Date Awarded


Document Type


Degree Name

Doctor of Education (Ed.D.)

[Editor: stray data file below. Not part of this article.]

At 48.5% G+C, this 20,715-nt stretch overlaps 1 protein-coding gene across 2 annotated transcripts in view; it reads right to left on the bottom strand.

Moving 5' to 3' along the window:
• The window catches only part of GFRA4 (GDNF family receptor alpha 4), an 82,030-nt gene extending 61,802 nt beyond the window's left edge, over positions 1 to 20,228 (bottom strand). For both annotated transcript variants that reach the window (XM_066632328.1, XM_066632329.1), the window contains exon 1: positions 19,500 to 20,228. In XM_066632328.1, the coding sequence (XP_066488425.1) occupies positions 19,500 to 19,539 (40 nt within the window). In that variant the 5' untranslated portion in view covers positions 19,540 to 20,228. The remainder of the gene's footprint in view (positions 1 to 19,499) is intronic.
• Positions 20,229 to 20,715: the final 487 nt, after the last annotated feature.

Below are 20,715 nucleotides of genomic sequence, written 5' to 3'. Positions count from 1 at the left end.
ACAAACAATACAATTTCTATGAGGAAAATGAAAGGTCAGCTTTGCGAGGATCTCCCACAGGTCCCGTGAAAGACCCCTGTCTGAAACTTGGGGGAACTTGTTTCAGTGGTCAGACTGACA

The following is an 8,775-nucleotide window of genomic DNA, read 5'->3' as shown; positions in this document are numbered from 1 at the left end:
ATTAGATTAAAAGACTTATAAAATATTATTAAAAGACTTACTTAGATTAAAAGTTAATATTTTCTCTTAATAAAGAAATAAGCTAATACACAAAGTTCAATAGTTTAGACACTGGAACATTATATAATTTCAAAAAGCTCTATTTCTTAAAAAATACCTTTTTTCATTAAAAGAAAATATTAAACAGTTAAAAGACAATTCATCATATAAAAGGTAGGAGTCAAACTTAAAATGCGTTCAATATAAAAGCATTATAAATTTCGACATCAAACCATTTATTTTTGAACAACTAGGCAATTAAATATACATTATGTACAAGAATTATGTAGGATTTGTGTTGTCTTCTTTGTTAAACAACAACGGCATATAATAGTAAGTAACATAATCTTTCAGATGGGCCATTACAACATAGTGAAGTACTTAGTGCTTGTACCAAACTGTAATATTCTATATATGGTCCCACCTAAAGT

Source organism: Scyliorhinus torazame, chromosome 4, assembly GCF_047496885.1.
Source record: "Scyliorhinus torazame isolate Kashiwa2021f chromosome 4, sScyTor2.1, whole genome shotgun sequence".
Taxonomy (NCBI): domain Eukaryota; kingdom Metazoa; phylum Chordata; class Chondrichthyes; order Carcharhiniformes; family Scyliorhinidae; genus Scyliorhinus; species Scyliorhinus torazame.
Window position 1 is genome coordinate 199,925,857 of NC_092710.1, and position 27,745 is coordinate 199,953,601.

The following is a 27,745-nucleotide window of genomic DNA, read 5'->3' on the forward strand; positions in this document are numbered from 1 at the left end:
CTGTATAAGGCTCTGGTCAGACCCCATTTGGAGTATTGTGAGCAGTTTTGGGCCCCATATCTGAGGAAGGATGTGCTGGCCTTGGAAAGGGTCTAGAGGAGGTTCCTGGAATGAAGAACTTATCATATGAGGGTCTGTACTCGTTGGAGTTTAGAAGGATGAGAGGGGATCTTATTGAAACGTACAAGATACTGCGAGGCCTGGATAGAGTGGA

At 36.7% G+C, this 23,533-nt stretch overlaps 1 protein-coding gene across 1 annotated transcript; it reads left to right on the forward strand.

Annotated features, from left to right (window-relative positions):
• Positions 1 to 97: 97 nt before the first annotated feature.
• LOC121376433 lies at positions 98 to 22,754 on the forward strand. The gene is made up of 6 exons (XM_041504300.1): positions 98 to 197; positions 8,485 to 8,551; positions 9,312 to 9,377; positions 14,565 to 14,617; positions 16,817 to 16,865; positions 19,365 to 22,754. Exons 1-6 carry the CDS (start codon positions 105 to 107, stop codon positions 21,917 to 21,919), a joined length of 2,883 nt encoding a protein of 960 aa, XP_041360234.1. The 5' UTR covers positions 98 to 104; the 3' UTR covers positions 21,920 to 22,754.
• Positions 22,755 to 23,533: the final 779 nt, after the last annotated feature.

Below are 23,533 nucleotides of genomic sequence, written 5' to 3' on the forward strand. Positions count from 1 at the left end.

On November 3, 1970, the voters of Virginia approved a new Constitution. Within Article VIII, the education article, was the constitutional provision for a new statewide program to "seek to insure that an educational program of high quality is established and continually maintained" throughout the Commonwealth. An important aspect of this program, The Standards of Quality and Objectives, was the directive that each school division develop systematic, multi-year plans to guide the quest for quality.;The purpose of this study was: (1) to determine whether progress has been made by Virginia's school divisions toward reaching a major goal of the Standards of Quality and Objectives which has usually been stated as, "The student will become competent in fundamental academic skills; (2) to examine the relationship between multi-year planning and the progress made toward reaching this goal; and (3) to examine the use of time-series data and analysis on unobtrusive measures to conduct a summative evaluation of a statewide educational program.;The population in this study consisted of all the public school divisions in the Commonwealth of Virginia. The twenty-one divisions comprising the sample were drawn from those divisions whose 1975-80 Five-Year School Improvement Plans were ranked as high, average, or low in overall quality on a rating instrument especially designed for this purpose in an earlier doctoral study. Two types of data were collected for these divisions. The first type included measures specifically identified in the 1972-74 Standards of Quality and Objectives. These included overageness in grades K-7, attendance in grades K-12, and scores on standardized tests of ability and achievement. The second type of data included unobtrusive measures, including retentions in grades 8-12, K-12, 11 and 4; overageness in grades 8-12, K-12, 11 and 4; attendance in grades K-7 and 8-12; high school graduates; and high school dropouts. The source of data was state records.;It was hypothesized that significant changes would occur in the levels of both types of measures during the 1972-74 period and that school divisions with multi-year plans rated high would have significantly higher levels of performance than those divisions with plans rated low. The archival data were organized in graphic and tabular form. The TSX and CORREL computer programs were used to test for significant differences in the levels of measures before and after the introduction of the Standards of Quality and Objectives. Insufficient data points existed to permit the use of the computer programs and the data were analyzed through visual inspection.;The following conclusions were drawn. Performance objectives regarding the measures stated in the Standards of Quality and Objectives were achieved. While improvements in performance did occur during and after the 1972-74 period, the historical trend preceding the introduction of the Standards of Quality and Objectives was such that one cannot assign causality for the changes to the Standards themselves. School divisions with multi-year plans rated high tended to perform better than those divisions with plans rated low.;Although statistical tests of significance were not possible, the consistent trends of the data, when examined as a time-series, led to the conclusion that the 1972-74 Standards of Quality and Objectives tended to reinforce trends that had been in evidence for several years. In addition, other variables, especially size, could have influenced the performance of school divisions.



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